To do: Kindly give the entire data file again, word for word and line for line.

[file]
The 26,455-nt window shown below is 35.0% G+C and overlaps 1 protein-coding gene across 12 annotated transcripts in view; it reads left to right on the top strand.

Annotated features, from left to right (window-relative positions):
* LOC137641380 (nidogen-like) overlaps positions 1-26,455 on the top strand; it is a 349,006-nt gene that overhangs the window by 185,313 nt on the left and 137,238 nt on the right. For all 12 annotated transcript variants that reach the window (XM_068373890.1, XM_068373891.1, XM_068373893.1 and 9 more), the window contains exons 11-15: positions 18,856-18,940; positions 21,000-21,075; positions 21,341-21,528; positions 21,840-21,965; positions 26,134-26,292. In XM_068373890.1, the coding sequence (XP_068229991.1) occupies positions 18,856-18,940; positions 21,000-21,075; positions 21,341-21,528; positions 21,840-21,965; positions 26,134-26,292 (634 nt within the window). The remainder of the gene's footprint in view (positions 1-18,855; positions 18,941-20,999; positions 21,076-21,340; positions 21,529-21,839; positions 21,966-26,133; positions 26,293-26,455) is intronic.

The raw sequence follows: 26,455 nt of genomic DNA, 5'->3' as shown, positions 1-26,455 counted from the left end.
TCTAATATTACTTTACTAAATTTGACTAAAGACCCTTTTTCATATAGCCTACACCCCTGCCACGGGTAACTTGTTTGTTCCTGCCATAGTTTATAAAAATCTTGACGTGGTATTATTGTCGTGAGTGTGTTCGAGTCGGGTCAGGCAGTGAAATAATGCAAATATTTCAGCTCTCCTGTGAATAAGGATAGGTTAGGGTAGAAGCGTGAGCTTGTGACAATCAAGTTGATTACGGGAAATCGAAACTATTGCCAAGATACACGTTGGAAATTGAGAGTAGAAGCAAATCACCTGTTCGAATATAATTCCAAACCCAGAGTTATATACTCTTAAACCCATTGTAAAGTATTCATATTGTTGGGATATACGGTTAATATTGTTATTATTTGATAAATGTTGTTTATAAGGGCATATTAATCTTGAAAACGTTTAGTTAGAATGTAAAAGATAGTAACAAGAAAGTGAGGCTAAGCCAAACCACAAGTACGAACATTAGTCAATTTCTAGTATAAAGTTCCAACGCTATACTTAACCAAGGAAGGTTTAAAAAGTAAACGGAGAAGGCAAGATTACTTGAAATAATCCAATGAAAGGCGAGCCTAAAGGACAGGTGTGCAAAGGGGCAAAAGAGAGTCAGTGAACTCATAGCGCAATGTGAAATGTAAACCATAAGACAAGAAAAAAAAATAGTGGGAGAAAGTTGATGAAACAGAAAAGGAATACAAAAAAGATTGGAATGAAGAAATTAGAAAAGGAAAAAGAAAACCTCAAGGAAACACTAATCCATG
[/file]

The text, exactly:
The 26,455-nt window shown below is 35.0% G+C and overlaps 1 protein-coding gene across 12 annotated transcripts in view; it reads left to right on the top strand.

Annotated features, from left to right (window-relative positions):
* LOC137641380 (nidogen-like) overlaps positions 1-26,455 on the top strand; it is a 349,006-nt gene that overhangs the window by 185,313 nt on the left and 137,238 nt on the right. For all 12 annotated transcript variants that reach the window (XM_068373890.1, XM_068373891.1, XM_068373893.1 and 9 more), the window contains exons 11-15: positions 18,856-18,940; positions 21,000-21,075; positions 21,341-21,528; positions 21,840-21,965; positions 26,134-26,292. In XM_068373890.1, the coding sequence (XP_068229991.1) occupies positions 18,856-18,940; positions 21,000-21,075; positions 21,341-21,528; positions 21,840-21,965; positions 26,134-26,292 (634 nt within the window). The remainder of the gene's footprint in view (positions 1-18,855; positions 18,941-20,999; positions 21,076-21,340; positions 21,529-21,839; positions 21,966-26,133; positions 26,293-26,455) is intronic.

The raw sequence follows: 26,455 nt of genomic DNA, 5'->3' as shown, positions 1-26,455 counted from the left end.
TCTAATATTACTTTACTAAATTTGACTAAAGACCCTTTTTCATATAGCCTACACCCCTGCCACGGGTAACTTGTTTGTTCCTGCCATAGTTTATAAAAATCTTGACGTGGTATTATTGTCGTGAGTGTGTTCGAGTCGGGTCAGGCAGTGAAATAATGCAAATATTTCAGCTCTCCTGTGAATAAGGATAGGTTAGGGTAGAAGCGTGAGCTTGTGACAATCAAGTTGATTACGGGAAATCGAAACTATTGCCAAGATACACGTTGGAAATTGAGAGTAGAAGCAAATCACCTGTTCGAATATAATTCCAAACCCAGAGTTATATACTCTTAAACCCATTGTAAAGTATTCATATTGTTGGGATATACGGTTAATATTGTTATTATTTGATAAATGTTGTTTATAAGGGCATATTAATCTTGAAAACGTTTAGTTAGAATGTAAAAGATAGTAACAAGAAAGTGAGGCTAAGCCAAACCACAAGTACGAACATTAGTCAATTTCTAGTATAAAGTTCCAACGCTATACTTAACCAAGGAAGGTTTAAAAAGTAAACGGAGAAGGCAAGATTACTTGAAATAATCCAATGAAAGGCGAGCCTAAAGGACAGGTGTGCAAAGGGGCAAAAGAGAGTCAGTGAACTCATAGCGCAATGTGAAATGTAAACCATAAGACAAGAAAAAAAAATAGTGGGAGAAAGTTGATGAAACAGAAAAGGAATACAAAAAAGATTGGAATGAAGAAATTAGAAAAGGAAAAAGAAAACCTCAAGGAAACACTAATCCATG